Create Your First Native GNOME App and Publish to Ubuntu Software - Part 2

Date: 2023/07/23
Categories: Tech

This article is part 2 of my blog series on how to create and build your native GNOME app. If you are missing the previous part, please click here.

In this second part, I will write about the ideation phase. If you already have a good idea and mockups, you can skip this part.

Define the problem that you want to solve

Basically, software is a tool to solve certain kind of problem, right? You don’t have to thinking about a good one to start with, especially if you are still learning on how to create an app. I will use my existing app (CubeTimer) as an example. The rest of the tutorial/blog series will stick to this example.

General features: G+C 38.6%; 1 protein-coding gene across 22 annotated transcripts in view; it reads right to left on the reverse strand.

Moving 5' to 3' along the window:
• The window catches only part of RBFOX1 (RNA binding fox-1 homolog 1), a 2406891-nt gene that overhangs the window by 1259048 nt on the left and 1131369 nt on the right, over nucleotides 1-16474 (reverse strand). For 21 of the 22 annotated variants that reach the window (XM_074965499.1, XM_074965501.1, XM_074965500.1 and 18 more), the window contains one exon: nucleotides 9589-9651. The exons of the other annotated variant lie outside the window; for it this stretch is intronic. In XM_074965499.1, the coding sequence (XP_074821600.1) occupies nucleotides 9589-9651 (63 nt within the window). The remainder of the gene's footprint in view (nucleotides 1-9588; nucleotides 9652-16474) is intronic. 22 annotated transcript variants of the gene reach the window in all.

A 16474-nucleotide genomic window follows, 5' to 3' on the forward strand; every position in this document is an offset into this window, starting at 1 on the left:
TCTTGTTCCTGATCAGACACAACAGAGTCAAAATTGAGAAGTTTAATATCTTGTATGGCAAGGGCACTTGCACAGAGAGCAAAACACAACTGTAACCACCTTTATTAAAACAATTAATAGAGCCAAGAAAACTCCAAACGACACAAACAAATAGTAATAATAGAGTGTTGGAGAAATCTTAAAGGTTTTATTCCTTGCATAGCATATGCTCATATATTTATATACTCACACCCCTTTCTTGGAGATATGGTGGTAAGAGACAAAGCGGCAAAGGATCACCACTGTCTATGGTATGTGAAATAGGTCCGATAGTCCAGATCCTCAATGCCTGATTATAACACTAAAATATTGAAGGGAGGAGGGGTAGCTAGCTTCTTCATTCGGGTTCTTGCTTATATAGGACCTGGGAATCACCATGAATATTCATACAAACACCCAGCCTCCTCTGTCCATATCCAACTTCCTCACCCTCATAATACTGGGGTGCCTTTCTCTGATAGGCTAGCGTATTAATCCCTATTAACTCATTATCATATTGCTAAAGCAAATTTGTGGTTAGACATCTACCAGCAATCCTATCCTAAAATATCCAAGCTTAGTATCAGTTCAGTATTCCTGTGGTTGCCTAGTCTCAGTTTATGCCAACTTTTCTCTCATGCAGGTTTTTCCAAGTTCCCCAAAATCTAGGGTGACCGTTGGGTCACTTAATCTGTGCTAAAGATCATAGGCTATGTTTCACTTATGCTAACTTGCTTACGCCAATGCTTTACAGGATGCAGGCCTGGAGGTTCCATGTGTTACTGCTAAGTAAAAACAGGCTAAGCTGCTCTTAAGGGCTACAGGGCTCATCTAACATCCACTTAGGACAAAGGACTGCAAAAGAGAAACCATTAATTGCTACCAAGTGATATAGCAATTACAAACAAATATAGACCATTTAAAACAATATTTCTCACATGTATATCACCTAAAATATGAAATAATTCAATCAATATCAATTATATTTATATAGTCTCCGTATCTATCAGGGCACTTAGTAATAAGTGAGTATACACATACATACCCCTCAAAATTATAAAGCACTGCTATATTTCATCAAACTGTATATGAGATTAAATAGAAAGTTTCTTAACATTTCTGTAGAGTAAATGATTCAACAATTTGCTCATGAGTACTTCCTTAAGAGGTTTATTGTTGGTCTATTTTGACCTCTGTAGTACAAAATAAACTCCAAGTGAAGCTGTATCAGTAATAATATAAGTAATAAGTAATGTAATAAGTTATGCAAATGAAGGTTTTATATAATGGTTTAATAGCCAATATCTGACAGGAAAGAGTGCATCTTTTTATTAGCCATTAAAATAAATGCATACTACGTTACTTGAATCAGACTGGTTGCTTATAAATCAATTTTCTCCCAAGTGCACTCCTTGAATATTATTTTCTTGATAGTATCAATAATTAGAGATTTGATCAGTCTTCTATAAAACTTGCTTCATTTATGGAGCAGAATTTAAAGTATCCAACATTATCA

So this is the problem that I have before: there is no stopwatch app in Linux environment that behave like StackMat timer. StackMat timer is a device that used to measure time in official Stack Speeds and twist puzzle competition. The Stackmat work by touching your hand to the pad, once you raise your hand, the timer will start to counting. It will stop if you touch the pad again.

Define the basic function (and/or feature) to solve the problem

Based on the problem, I want my app have this functions at the minimum:

  1. To measure time with Stackmat behaviour
  2. To generate random notation to scramble the cube
  3. To record the last three attempts of the solving

Transform the functions/features to visible UI design

Once you have the basic function of your app, it’s time to draw some wireframe or mockup. You can use any software you like. Figma, Excalidraw, anything that works for you. The main goal here is to have a visual reference while you are developing the app.

Here is my wireframe that I designed by using Excalidraw:

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